Faculty Summer Plans: Lawrence Alexander

alexanderlLawrence Alexander is the Director of College Counseling and Director of Diversity and Inclusion at White Mountain. Lawrence is excited to dedicate a large part of his summer to several leadership conferences throughout the region. Learn more about his summer plans below.

What are your goals and plans for this summer?

My goal this summer is to become a better professional so that our students at White Mountain experience greater success. In June, Allison Letourneau represented our diversity and inclusion steering committee at the Lakes Region Inclusion Directors Summit held at Brewster Academy. There, we created a central calendar for inclusion events occurring in the Lakes Region for the 2018-2019 school year. This calendar is the first step of many efforts to increase programmatic support for our faculty and students who are passionate about social justice, allyship, and inclusion.

I will be spending my fourth summer at Columbia University, serving as the director of the Leadership and Innovation Program by Summerfuel, working with aspiring high school entrepreneurs from around the world.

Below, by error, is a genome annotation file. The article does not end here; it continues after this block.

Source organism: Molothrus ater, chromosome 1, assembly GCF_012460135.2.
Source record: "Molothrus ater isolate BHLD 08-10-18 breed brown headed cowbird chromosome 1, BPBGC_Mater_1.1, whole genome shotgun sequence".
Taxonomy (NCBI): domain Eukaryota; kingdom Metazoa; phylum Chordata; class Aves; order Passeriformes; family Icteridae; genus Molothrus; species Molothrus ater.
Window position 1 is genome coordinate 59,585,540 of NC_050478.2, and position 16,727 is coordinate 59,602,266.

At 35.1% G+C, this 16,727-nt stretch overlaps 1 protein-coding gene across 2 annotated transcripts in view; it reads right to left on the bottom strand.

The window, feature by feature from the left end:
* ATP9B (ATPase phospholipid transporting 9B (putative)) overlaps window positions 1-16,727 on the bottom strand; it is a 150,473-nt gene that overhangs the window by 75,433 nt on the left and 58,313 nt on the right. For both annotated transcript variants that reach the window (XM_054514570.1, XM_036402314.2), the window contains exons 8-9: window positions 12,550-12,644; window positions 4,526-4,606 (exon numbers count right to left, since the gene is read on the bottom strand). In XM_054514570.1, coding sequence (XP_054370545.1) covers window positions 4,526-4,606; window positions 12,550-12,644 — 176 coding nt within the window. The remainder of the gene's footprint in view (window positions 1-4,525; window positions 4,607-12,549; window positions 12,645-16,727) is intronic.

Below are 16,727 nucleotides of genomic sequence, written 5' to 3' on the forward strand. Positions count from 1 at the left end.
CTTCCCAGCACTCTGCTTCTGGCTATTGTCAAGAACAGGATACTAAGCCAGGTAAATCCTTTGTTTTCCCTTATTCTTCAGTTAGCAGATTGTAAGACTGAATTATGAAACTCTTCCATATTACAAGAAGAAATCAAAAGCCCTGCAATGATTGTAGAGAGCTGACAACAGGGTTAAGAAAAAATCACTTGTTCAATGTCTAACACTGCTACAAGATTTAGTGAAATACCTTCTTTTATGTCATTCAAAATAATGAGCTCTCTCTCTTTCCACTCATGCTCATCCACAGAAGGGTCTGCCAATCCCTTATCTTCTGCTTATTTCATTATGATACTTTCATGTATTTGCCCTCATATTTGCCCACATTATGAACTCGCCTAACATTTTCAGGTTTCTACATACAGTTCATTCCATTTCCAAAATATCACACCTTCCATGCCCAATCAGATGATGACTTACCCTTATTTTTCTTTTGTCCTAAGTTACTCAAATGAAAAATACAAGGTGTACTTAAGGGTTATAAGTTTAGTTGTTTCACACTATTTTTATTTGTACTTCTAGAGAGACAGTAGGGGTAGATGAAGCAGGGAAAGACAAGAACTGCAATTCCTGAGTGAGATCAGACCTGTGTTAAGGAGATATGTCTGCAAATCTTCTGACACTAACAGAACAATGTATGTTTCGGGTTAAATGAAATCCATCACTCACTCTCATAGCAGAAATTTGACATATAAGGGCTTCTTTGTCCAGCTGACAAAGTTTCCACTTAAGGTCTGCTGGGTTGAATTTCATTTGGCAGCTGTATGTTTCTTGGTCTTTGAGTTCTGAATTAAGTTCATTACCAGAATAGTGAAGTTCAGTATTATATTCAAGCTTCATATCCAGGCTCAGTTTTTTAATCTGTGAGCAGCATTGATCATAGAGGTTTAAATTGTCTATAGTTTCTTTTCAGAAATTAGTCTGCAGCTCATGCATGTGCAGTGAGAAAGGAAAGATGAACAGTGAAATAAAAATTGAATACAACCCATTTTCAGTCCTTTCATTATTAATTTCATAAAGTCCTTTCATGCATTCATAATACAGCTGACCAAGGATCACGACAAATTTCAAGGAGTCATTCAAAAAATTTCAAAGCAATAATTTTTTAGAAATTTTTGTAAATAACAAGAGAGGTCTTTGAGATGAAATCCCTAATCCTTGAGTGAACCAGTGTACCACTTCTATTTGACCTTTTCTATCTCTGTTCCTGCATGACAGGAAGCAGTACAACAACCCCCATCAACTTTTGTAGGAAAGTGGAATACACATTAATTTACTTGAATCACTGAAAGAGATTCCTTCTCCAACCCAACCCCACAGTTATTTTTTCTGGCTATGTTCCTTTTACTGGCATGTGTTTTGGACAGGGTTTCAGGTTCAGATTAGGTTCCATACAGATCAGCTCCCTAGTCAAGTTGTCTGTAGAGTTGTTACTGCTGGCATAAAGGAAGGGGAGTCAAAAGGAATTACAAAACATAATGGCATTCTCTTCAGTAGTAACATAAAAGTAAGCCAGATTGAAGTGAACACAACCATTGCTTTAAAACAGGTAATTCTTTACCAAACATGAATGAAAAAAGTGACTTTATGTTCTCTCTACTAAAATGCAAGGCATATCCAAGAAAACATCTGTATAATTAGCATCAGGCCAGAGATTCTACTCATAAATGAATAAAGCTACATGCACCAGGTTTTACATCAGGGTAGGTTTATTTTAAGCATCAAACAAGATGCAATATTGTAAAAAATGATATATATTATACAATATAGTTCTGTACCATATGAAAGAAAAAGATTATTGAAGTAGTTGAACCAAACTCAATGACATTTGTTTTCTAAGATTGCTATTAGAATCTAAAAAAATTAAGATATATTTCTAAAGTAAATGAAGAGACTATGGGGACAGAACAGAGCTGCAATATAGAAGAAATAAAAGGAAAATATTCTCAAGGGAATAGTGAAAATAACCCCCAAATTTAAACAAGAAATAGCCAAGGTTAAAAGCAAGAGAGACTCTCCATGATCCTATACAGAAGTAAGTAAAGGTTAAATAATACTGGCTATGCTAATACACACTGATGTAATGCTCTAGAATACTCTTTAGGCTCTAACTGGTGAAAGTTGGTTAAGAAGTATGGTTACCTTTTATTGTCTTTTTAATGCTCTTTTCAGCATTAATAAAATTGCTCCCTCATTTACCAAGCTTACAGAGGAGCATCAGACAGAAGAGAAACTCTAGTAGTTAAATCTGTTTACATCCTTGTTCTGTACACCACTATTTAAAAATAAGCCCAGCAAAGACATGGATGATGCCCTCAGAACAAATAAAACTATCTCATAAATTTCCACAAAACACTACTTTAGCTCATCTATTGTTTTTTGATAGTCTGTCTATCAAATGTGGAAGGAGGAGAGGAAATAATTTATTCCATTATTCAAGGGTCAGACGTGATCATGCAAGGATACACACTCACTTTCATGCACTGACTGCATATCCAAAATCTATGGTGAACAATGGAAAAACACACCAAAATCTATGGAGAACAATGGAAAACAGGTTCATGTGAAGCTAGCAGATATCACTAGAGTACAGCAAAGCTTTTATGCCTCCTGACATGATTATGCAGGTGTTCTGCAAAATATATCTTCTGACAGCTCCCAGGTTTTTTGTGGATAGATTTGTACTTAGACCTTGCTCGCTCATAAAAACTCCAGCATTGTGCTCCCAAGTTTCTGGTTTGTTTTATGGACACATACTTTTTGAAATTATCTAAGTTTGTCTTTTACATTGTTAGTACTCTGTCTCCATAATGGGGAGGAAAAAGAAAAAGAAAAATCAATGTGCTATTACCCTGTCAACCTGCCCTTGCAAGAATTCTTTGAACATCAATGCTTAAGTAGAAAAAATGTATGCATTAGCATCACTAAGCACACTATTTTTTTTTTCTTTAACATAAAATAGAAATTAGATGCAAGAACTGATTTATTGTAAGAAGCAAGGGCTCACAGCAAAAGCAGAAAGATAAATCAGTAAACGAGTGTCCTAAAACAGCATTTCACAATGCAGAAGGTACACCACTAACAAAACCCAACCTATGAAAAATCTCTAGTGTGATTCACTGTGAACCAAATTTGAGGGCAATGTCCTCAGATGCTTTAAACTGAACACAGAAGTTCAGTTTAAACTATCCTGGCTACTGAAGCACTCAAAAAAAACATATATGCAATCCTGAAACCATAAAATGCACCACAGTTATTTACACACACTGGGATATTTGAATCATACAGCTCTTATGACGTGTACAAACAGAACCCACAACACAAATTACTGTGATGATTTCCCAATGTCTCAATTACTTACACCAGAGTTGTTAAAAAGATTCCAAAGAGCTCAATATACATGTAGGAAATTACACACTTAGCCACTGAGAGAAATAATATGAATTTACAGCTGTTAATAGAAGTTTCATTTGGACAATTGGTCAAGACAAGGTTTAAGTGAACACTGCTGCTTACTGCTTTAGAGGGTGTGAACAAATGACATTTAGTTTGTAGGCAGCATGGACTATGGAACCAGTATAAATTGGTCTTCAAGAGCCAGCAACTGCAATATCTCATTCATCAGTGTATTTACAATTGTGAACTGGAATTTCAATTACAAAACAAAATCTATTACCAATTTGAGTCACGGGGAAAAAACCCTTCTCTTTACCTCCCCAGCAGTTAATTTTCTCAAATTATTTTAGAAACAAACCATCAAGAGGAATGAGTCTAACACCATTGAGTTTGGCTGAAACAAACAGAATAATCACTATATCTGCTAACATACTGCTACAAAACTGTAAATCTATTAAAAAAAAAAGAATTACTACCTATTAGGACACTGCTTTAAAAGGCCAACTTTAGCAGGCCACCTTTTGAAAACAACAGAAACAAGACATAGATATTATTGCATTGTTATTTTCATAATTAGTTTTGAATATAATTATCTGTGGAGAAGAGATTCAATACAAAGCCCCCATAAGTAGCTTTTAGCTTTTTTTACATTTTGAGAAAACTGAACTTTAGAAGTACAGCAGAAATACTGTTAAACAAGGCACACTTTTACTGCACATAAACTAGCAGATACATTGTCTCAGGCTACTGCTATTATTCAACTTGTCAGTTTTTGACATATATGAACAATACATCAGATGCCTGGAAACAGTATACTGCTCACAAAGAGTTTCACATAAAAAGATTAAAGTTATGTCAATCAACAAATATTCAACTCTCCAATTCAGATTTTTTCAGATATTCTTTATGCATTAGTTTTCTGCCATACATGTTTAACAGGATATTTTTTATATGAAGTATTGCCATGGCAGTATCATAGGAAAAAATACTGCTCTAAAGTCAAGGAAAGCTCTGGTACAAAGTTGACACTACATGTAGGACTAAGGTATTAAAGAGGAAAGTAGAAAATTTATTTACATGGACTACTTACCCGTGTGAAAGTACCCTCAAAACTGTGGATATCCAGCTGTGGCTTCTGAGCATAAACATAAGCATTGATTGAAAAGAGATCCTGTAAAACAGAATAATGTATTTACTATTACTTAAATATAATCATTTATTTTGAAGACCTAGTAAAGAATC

I am also serving in the first year of a three-year appointment as a member of the New England Association for College Admissions Counselors (NEACAC) Summer Institute Faculty. Summer Institute will run from July 23-26 at Providence College.

What is the NEACAC Summer Institute?

The Summer Institute, or “SI” as it is affectionately known, is for admissions counselors in high schools and universities with two years of experience or fewer. With the support of institute faculty, they develop essential skills and explore critical issues in our profession. I have the pleasure of joining a wonderful group of colleagues from all over our great region.

What do you hope to take away from these experiences?

I hope to share my experience and knowledge with new professionals, learn from seasoned ones, and expand my networks within the profession so that I can create more college options for my students.

I had a mentor once tell me that “your network is your net worth” and I’ve never forgotten that. Our students’ opportunities for success are only as viable as our professional networks. I believe firmly in this.

Why are these a great opportunities for you in your role at WMS?

We have a wonderful opportunity and challenge as a small boarding school in northern New Hampshire. Our intentional campus and geographic setting enable us to build a dynamic, inclusive, and supportive community. That said, we learn and work in relative isolation with regard to our peer schools. We must extend our reach beyond our campus in order to create robust programming for our students and to develop our faculty professionally. I hope to model that in my work.


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